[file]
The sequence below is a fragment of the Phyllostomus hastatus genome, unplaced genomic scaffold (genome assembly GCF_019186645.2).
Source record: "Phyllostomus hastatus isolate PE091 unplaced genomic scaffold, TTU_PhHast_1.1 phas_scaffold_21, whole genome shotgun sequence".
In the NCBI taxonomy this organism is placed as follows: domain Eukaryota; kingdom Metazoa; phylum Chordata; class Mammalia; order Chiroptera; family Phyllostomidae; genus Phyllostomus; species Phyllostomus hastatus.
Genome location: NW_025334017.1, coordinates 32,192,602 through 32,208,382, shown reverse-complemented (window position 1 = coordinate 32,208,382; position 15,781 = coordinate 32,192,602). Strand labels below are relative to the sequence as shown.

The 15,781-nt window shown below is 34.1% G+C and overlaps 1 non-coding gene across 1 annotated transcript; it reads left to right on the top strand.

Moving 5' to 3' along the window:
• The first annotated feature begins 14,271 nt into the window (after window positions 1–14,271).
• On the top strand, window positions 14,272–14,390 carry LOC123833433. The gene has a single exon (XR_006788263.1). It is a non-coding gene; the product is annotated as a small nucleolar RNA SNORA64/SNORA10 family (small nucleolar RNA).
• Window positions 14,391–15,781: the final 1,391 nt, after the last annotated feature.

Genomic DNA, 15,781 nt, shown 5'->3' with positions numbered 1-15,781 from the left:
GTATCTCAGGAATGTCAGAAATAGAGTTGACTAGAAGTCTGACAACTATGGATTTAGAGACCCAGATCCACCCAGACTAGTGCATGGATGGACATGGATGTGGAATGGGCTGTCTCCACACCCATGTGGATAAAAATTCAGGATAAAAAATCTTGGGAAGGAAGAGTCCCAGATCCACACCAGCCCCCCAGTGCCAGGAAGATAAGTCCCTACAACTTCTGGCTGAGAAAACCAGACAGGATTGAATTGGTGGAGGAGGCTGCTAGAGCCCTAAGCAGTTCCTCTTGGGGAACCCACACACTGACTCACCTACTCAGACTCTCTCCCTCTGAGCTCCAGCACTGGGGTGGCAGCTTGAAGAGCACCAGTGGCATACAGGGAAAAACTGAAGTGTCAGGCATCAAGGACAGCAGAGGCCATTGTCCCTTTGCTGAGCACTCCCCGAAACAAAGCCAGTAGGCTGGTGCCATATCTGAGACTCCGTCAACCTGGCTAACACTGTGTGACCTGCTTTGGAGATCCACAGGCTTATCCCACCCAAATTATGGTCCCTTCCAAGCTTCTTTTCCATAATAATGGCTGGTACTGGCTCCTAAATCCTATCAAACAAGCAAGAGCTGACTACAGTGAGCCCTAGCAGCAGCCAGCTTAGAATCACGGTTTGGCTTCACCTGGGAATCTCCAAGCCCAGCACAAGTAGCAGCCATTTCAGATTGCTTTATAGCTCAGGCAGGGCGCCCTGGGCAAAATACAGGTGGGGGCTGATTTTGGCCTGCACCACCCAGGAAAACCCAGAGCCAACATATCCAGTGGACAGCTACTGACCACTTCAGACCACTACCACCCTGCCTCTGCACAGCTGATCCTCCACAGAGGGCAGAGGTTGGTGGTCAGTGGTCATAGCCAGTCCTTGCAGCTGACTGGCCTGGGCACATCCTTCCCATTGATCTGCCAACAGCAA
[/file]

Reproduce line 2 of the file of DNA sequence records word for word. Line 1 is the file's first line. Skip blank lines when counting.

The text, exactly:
Source record: "Phyllostomus hastatus isolate PE091 unplaced genomic scaffold, TTU_PhHast_1.1 phas_scaffold_21, whole genome shotgun sequence".